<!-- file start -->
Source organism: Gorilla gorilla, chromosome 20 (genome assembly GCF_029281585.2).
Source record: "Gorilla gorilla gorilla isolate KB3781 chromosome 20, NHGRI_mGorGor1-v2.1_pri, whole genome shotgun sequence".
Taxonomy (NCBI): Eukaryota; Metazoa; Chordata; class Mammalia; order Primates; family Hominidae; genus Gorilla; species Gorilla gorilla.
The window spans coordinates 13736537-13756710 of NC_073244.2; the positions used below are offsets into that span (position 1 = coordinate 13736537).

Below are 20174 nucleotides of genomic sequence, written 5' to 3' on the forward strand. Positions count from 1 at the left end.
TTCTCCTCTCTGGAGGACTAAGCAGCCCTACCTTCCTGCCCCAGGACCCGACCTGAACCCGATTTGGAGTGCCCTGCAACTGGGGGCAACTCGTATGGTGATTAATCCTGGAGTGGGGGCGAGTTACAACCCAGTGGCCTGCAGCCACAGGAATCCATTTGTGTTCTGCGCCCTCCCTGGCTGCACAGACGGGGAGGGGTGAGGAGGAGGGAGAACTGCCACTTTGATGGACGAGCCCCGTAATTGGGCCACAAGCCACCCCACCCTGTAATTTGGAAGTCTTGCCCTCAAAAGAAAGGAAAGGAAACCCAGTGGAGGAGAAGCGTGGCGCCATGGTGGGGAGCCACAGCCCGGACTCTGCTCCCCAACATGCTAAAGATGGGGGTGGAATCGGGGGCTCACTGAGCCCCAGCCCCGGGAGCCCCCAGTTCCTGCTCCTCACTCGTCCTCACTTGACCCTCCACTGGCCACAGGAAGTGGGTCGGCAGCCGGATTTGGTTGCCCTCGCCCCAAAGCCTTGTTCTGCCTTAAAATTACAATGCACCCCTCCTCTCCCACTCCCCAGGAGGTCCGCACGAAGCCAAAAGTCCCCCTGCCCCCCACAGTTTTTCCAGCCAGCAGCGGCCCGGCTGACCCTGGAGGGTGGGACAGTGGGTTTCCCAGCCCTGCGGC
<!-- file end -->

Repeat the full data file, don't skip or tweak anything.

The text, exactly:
Source organism: Gorilla gorilla, chromosome 20 (genome assembly GCF_029281585.2).
Source record: "Gorilla gorilla gorilla isolate KB3781 chromosome 20, NHGRI_mGorGor1-v2.1_pri, whole genome shotgun sequence".
Taxonomy (NCBI): Eukaryota; Metazoa; Chordata; class Mammalia; order Primates; family Hominidae; genus Gorilla; species Gorilla gorilla.
The window spans coordinates 13736537-13756710 of NC_073244.2; the positions used below are offsets into that span (position 1 = coordinate 13736537).

Below are 20174 nucleotides of genomic sequence, written 5' to 3' on the forward strand. Positions count from 1 at the left end.
TTCTCCTCTCTGGAGGACTAAGCAGCCCTACCTTCCTGCCCCAGGACCCGACCTGAACCCGATTTGGAGTGCCCTGCAACTGGGGGCAACTCGTATGGTGATTAATCCTGGAGTGGGGGCGAGTTACAACCCAGTGGCCTGCAGCCACAGGAATCCATTTGTGTTCTGCGCCCTCCCTGGCTGCACAGACGGGGAGGGGTGAGGAGGAGGGAGAACTGCCACTTTGATGGACGAGCCCCGTAATTGGGCCACAAGCCACCCCACCCTGTAATTTGGAAGTCTTGCCCTCAAAAGAAAGGAAAGGAAACCCAGTGGAGGAGAAGCGTGGCGCCATGGTGGGGAGCCACAGCCCGGACTCTGCTCCCCAACATGCTAAAGATGGGGGTGGAATCGGGGGCTCACTGAGCCCCAGCCCCGGGAGCCCCCAGTTCCTGCTCCTCACTCGTCCTCACTTGACCCTCCACTGGCCACAGGAAGTGGGTCGGCAGCCGGATTTGGTTGCCCTCGCCCCAAAGCCTTGTTCTGCCTTAAAATTACAATGCACCCCTCCTCTCCCACTCCCCAGGAGGTCCGCACGAAGCCAAAAGTCCCCCTGCCCCCCACAGTTTTTCCAGCCAGCAGCGGCCCGGCTGACCCTGGAGGGTGGGACAGTGGGTTTCCCAGCCCTGCGGC